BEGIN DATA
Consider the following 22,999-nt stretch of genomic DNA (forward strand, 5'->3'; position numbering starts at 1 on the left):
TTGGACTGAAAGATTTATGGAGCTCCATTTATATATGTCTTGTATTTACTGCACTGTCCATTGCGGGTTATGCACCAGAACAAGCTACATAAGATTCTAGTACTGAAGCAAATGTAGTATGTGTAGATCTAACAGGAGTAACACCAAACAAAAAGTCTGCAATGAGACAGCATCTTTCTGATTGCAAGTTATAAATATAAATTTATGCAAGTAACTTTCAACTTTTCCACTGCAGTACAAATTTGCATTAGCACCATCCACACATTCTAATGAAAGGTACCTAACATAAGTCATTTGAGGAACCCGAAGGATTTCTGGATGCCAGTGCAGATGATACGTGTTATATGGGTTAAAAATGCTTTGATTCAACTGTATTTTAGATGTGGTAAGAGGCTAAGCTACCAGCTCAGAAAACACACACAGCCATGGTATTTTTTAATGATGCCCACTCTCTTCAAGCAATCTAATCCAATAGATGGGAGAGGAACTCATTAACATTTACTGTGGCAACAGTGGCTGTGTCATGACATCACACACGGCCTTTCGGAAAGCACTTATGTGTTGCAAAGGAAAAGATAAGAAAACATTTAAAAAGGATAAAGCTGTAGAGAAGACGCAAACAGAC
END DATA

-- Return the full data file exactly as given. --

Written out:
Consider the following 22,999-nt stretch of genomic DNA (forward strand, 5'->3'; position numbering starts at 1 on the left):
TTGGACTGAAAGATTTATGGAGCTCCATTTATATATGTCTTGTATTTACTGCACTGTCCATTGCGGGTTATGCACCAGAACAAGCTACATAAGATTCTAGTACTGAAGCAAATGTAGTATGTGTAGATCTAACAGGAGTAACACCAAACAAAAAGTCTGCAATGAGACAGCATCTTTCTGATTGCAAGTTATAAATATAAATTTATGCAAGTAACTTTCAACTTTTCCACTGCAGTACAAATTTGCATTAGCACCATCCACACATTCTAATGAAAGGTACCTAACATAAGTCATTTGAGGAACCCGAAGGATTTCTGGATGCCAGTGCAGATGATACGTGTTATATGGGTTAAAAATGCTTTGATTCAACTGTATTTTAGATGTGGTAAGAGGCTAAGCTACCAGCTCAGAAAACACACACAGCCATGGTATTTTTTAATGATGCCCACTCTCTTCAAGCAATCTAATCCAATAGATGGGAGAGGAACTCATTAACATTTACTGTGGCAACAGTGGCTGTGTCATGACATCACACACGGCCTTTCGGAAAGCACTTATGTGTTGCAAAGGAAAAGATAAGAAAACATTTAAAAAGGATAAAGCTGTAGAGAAGACGCAAACAGAC